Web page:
We now go back to the promise of Jesus, "To him that overcometh will I grant to sit with me in my seat," that is, to occupy my place as the Son of God, and to be substituted for me-to be manifested as identic with me. Corresponding with what we have before said of the application of the promises to the overcoming to a principle, we make the same application here. The principle of righteousness imputed by sovereign grace to the sinner, overcomes all principles opposed to that sinner's salvation; all the power of the accuser, with every element of the legal dispensation, being in subjection to it. So, when fully manifested, the same principle overcomes all the pretensions of self-righteousness, as well as every element of man's dependence upon his own works. This principle of a righteousness imputed by sovereign grace is personified in Jesus Christ, is identic with him, and when its manifestation is complete, will appear as occupying his seat, ruling on the throne of divine sovereignty. Christ, in the first instance, is manifested to be the Son of God with power; next, this principle of grace is manifest to be identic with Christ, and is thus figuratively spoken of in the text as receiving from God the appellation of "my Son;" for which reason we may presume both God the Father and God the Son are denominated Jehovah our righteousness.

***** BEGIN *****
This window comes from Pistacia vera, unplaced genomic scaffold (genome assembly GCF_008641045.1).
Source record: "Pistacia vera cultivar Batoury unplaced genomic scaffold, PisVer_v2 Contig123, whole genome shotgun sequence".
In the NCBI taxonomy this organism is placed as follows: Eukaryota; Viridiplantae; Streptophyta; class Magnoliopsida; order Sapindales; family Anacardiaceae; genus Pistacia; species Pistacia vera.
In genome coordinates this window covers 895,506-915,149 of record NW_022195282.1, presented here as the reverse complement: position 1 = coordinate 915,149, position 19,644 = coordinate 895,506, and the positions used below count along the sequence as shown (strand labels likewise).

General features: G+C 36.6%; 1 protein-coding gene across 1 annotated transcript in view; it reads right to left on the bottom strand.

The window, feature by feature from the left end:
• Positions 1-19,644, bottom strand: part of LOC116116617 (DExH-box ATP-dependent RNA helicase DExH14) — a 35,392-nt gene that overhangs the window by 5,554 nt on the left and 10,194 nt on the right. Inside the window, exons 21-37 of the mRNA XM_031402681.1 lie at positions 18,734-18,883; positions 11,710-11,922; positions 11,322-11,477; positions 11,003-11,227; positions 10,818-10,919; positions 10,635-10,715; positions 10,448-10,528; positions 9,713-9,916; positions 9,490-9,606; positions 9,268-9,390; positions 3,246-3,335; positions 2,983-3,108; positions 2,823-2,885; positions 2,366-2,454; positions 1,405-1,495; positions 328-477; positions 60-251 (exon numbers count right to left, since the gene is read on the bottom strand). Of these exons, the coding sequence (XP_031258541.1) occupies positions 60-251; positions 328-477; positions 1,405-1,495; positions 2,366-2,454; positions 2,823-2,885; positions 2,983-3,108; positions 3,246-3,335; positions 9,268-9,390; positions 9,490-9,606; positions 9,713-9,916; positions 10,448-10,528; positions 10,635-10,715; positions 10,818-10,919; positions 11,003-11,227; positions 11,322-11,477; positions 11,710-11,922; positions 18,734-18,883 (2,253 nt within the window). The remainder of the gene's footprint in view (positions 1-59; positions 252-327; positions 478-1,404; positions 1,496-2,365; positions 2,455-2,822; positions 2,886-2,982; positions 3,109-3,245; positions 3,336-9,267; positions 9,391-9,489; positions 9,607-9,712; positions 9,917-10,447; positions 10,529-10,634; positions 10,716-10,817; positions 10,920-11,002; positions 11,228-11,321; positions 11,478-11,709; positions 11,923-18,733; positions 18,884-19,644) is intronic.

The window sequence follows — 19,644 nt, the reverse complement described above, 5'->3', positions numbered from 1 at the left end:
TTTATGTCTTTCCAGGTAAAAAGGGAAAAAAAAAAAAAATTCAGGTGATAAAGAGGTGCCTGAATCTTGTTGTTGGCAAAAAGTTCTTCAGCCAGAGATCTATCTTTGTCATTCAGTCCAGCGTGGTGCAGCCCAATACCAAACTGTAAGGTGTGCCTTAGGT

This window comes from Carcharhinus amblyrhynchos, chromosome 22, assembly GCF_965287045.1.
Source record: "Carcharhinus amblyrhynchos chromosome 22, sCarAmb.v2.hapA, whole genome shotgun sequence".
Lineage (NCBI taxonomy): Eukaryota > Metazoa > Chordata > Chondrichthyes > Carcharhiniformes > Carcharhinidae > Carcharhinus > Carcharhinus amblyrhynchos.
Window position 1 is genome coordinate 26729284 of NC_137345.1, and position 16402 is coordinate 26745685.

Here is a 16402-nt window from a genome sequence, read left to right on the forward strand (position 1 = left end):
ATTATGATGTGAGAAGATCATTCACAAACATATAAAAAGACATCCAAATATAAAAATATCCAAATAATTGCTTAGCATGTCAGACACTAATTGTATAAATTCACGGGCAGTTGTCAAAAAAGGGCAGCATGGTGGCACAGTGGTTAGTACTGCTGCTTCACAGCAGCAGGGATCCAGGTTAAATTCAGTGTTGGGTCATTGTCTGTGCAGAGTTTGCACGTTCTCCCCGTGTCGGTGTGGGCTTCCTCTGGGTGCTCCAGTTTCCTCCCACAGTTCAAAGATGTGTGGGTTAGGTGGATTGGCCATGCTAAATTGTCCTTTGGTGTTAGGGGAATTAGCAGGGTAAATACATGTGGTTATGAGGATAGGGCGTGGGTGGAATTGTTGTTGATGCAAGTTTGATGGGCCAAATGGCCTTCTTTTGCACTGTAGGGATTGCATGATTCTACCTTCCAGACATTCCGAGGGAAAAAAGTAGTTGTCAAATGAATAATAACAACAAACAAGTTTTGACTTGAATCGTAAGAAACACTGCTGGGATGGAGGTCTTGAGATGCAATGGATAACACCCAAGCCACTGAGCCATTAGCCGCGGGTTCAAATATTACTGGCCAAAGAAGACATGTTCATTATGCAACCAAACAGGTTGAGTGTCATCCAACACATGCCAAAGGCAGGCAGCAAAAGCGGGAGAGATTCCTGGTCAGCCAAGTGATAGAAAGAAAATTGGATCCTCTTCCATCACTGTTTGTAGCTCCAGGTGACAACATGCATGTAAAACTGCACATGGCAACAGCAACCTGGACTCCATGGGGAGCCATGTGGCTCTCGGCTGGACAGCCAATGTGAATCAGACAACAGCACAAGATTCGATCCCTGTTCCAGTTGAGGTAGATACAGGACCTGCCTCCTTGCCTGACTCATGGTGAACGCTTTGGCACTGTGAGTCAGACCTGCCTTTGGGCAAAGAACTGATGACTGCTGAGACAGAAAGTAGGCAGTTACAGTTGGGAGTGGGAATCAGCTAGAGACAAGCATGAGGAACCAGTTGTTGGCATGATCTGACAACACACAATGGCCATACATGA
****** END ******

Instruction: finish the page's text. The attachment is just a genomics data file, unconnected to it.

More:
If the term man (roomлos) were absolutely expressed in this passage, we should still suppose a personification to be intended; but it is not, and the Greek expression ó vizor, signifying the overcoming, may be applied even without a figure to a principle as well as to a human being. The article is mas culine, but a masculine article in the Greek, may be employed with a noun or name which in English would be termed neuter. The masculine article ó and the pronoun avròs agree with the term 2óyos, (speech or word,) as well as with rowлos, man. In the present sentence we might suppose λόγος to be understood for what we express by principle—ὁ λόγος νικῶν, the word overcoming, or which overcomes, "shall inherit all things, and I will be to it God, and it shall be my son." Adopting this term, allusion would appear to be made to the word of God, (ó λó70s,) which, as a warrior, had overcome the beast, and as a judge, had condemned all not written in the book of life to perdition. This rendering would be strictly conformable to the grammatical construction of the sentence, while it appears to be in keeping with the whole representation. The Lamb has been manifested as a conqueror, and the Word has been manifested as a conqueror. We have taken these two to be identic, influenced, no doubt, by views drawn from other